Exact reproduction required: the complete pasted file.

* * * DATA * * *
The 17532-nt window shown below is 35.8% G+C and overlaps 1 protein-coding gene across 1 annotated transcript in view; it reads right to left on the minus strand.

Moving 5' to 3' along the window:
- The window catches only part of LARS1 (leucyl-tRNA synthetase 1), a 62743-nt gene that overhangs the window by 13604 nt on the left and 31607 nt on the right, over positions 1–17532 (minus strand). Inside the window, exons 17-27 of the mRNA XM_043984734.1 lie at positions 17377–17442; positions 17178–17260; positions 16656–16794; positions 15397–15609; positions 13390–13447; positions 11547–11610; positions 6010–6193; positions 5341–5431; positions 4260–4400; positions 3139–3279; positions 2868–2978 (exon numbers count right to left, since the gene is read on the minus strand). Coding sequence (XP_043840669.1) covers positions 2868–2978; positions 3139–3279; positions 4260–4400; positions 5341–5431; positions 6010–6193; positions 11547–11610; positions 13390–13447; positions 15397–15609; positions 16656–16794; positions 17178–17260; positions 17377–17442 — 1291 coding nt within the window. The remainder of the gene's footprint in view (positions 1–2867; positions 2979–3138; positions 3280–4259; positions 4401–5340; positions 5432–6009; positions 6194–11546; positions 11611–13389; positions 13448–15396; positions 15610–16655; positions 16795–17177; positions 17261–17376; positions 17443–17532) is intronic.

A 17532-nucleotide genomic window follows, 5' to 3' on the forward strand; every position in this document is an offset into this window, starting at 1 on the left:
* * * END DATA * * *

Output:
The 17532-nt window shown below is 35.8% G+C and overlaps 1 protein-coding gene across 1 annotated transcript in view; it reads right to left on the minus strand.

Moving 5' to 3' along the window:
- The window catches only part of LARS1 (leucyl-tRNA synthetase 1), a 62743-nt gene that overhangs the window by 13604 nt on the left and 31607 nt on the right, over positions 1–17532 (minus strand). Inside the window, exons 17-27 of the mRNA XM_043984734.1 lie at positions 17377–17442; positions 17178–17260; positions 16656–16794; positions 15397–15609; positions 13390–13447; positions 11547–11610; positions 6010–6193; positions 5341–5431; positions 4260–4400; positions 3139–3279; positions 2868–2978 (exon numbers count right to left, since the gene is read on the minus strand). Coding sequence (XP_043840669.1) covers positions 2868–2978; positions 3139–3279; positions 4260–4400; positions 5341–5431; positions 6010–6193; positions 11547–11610; positions 13390–13447; positions 15397–15609; positions 16656–16794; positions 17178–17260; positions 17377–17442 — 1291 coding nt within the window. The remainder of the gene's footprint in view (positions 1–2867; positions 2979–3138; positions 3280–4259; positions 4401–5340; positions 5432–6009; positions 6194–11546; positions 11611–13389; positions 13448–15396; positions 15610–16655; positions 16795–17177; positions 17261–17376; positions 17443–17532) is intronic.

A 17532-nucleotide genomic window follows, 5' to 3' on the forward strand; every position in this document is an offset into this window, starting at 1 on the left: